<p>“Nice work. Now we’re going to introduce a second ball (name each ball by an identifying factor, ex. the blue ball and the red ball). This one you throw (with a gentle underhand toss) to a person who is not next to you. Make sure you say their name and look at them before you throw it so they know it’s coming. You want them to catch it. I’m trusting you all to be good at this part, because it’ll be hard for me. I’m still learning your names! We will continue counting and sending the other ball around the circle. If someone drops a ball or loses count, we’ll have to start all over again! ”</p>
<p>Play once or twice. Side coaching: I once had a class get to 40! Do you think we can get there? Can we pick up the pace?</p>
<p>Note: You can appoint someone other than yourself to introduce the second ball.</p>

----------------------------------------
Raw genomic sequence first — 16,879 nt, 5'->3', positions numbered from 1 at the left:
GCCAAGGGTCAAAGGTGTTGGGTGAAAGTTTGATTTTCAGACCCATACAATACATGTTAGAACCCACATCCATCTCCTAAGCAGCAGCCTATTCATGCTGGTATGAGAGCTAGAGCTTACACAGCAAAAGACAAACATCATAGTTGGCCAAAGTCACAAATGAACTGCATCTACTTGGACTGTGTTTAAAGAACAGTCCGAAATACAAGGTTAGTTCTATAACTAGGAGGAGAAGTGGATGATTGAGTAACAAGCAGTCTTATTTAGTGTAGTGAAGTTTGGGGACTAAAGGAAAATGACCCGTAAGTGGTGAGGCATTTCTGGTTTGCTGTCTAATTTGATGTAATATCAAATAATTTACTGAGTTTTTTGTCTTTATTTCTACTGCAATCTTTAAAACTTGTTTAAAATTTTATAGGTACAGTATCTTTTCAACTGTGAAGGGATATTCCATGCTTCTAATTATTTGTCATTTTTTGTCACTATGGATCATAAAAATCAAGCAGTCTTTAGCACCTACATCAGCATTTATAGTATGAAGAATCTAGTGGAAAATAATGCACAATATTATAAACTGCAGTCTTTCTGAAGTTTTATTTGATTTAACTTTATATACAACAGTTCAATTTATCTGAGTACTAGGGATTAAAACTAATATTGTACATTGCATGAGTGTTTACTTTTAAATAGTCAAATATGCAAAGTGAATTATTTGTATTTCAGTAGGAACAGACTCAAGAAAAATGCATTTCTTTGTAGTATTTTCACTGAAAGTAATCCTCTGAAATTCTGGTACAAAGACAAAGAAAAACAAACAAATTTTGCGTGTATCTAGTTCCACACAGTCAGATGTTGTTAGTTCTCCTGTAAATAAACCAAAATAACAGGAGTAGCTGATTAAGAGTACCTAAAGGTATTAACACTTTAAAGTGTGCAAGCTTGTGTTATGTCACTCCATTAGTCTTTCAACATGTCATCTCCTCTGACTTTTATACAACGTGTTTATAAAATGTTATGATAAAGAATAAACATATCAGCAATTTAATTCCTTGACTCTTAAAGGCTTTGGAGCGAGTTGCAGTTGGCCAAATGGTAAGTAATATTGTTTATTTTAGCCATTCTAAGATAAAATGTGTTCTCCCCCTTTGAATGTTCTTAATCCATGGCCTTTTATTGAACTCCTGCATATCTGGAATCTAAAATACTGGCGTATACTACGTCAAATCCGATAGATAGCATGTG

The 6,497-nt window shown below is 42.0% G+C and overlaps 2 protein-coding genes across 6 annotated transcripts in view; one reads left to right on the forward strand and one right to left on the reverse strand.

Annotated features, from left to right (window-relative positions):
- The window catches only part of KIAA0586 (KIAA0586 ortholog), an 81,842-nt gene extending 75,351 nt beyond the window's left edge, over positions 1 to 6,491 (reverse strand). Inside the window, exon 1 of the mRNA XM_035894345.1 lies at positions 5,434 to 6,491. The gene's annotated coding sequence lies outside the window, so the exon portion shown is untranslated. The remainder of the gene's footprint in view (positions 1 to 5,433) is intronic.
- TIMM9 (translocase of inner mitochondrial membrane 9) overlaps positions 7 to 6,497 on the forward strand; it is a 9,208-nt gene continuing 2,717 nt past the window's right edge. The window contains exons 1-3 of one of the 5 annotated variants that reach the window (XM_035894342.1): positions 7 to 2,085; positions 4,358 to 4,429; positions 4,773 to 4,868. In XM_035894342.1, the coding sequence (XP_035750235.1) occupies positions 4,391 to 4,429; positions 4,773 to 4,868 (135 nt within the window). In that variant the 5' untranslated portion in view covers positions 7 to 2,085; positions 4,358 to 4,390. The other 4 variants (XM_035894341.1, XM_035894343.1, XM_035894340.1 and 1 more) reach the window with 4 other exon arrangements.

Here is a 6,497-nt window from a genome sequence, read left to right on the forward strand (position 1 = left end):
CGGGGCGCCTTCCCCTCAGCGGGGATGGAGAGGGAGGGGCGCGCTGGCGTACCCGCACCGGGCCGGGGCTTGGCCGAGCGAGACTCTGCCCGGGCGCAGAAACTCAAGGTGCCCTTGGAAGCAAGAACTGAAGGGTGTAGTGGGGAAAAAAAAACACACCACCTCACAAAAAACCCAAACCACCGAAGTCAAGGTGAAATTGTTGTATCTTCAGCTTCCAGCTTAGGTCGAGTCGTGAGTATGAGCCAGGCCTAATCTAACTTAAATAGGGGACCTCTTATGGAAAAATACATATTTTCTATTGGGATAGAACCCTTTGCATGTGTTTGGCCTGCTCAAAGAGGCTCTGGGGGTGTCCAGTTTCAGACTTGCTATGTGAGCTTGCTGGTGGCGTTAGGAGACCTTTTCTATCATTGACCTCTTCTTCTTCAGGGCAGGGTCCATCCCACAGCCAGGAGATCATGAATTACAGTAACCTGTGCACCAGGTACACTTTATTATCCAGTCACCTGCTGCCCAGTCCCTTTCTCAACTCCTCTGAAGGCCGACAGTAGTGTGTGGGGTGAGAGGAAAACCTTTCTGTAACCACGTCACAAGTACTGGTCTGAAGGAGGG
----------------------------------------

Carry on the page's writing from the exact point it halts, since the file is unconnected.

<p>“Let’s introduce a time limit. Maybe twenty seconds? (Name of cooperating teacher) could you time us?”</p>
<p>Play once or twice. Have a student write 20 seconds on the individual white board, and what number(s) we counted up to. Note: See how this time limit works with the group. Adjustments may be needed.</p>
<p>“Let’s try with 15 seconds.”</p>
<p>Play twice. Have a student record these numbers as well.</p>
<p>“Nice work. Let’s all sit back in a circle.”</p>
<p>3.<strong> SHARING INFORMATION:</strong></p>
<p>Have the students sit back down at their desks. All information should be written on individual white boards that remain in the circle. Have one board for the math and one board for terminology.</p>
<p>“How could we write this information in a table? Can someone do that for us? How can we write this information as points? What would we have to decide to do so?”</p>